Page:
fodder

noun
fod·​der | \ ˈfä-dər How to pronounce fodder (audio) \

Definition of fodder

1 : something fed to domestic animals especially : coarse food for cattle, horses, or sheep
2 : inferior or readily available material used to supply a heavy demand fodder for tabloids This sort of breezy plot line has become cheap fodder for novelists and screenwriters …— Sally Bedell

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Other Words from fodder

fodder transitive verb

Examples of fodder in a Sentence

His antics always make good fodder for the gossip columnists. She often used her friends' problems as fodder for her novels.
Recent Examples on the Web From early education to university, schools provide rich dramatic fodder for stories about intellectual exploration but also relationships, politics, gender, and creativity. Maya Chung, The Atlantic, 13 May 2022 For The Hours, Kidman spent three hours a day transforming into English author Virginia Woolf, most notably wearing a prosthetic nose that became a topic of award season fodder that year. Lauren Valenti, Vogue, 10 May 2022 In southern Somalia, the group hosts demonstration sites where pastoralists learn about techniques to improve fodder production, which could help families like the Abdullahis and Hassans reduce livestock deaths and boost milk yields significantly. David Bruckmeier, The Christian Science Monitor, 10 May 2022 Kim donning Fulani braids and referring to them as 'Bo Derek braids' – or delivering visually appealing tabloid fodder, like Kourtney and drummer beau Travis Barker’s recent pseudo-wedding at a Las Vegas wedding chapel. Mj Corey, refinery29.com, 9 May 2022 Because of the vast disparities between team budgets, engine manufacturers, and aerodynamics, a Formula One field is made up of a few serial winners and a majority of drivers who spend their time as pack fodder. Joshua Robinson, WSJ, 6 May 2022 Podcasts have recently joined novels, plays, magazine articles and theme-park rides as adaptation fodder in the era of endless content. Washington Post, 5 May 2022 This gave some fodder to the evening’s entertainer, The Daily Show’s Trevor Noah, who delivered a blisteringly funny address. Cathy Applefeld Olson, Forbes, 1 May 2022 Photographers captured the scene, and the allegations became tabloid fodder across the globe. Matthew Barakat, USA TODAY, 27 Apr. 2022 See More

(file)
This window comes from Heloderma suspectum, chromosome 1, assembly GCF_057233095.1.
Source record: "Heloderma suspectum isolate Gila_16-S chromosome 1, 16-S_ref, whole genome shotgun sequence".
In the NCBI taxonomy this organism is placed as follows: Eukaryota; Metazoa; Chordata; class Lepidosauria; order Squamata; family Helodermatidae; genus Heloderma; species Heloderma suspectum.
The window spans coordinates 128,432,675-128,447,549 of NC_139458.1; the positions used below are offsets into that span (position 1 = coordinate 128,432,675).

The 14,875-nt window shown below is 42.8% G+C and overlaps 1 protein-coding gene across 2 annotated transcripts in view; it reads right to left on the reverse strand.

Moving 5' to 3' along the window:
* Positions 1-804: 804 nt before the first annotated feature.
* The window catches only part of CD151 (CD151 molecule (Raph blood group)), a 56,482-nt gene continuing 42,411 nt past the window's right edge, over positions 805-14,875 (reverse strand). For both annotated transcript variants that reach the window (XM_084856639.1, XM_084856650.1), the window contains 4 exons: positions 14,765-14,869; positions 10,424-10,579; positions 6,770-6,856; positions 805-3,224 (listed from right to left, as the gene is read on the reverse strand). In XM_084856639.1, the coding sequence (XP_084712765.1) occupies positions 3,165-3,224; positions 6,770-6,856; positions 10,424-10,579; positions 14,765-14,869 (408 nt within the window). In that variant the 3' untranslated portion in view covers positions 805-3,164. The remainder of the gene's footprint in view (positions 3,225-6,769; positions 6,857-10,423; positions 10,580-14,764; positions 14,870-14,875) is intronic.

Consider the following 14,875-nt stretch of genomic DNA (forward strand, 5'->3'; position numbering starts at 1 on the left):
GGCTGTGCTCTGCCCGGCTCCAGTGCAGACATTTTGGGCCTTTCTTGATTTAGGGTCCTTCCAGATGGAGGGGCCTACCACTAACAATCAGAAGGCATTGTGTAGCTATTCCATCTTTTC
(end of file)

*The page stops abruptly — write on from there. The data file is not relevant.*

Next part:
These example sentences are selected automatically from various online news sources to reflect current usage of the word 'fodder.' Views expressed in the examples do not represent the opinion of Merriam-Webster or its editors. Send us feedback.

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First Known Use of fodder

before the 12th century, in the meaning defined at sense 1

History and Etymology for fodder

Middle English, from Old English fōdor; akin to Old High German fuotar food — more at food

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Time Traveler for fodder

Time Traveler

The first known use of fodder was before the 12th century

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Dictionary Entries Near fodder

FOD

fodder

fodder beet

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Statistics for fodder

Last Updated

20 May 2022

Cite this Entry

“Fodder.” Merriam-Webster.com Dictionary, Merriam-Webster, https://www.merriam-webster.com/dictionary/fodder. Accessed 28 May. 2022.

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More Definitions for fodder

fodder

noun
fod·​der | \ ˈfä-dər How to pronounce fodder (audio) \

Kids Definition of fodder

: coarse dry food (as cornstalks) for livestock

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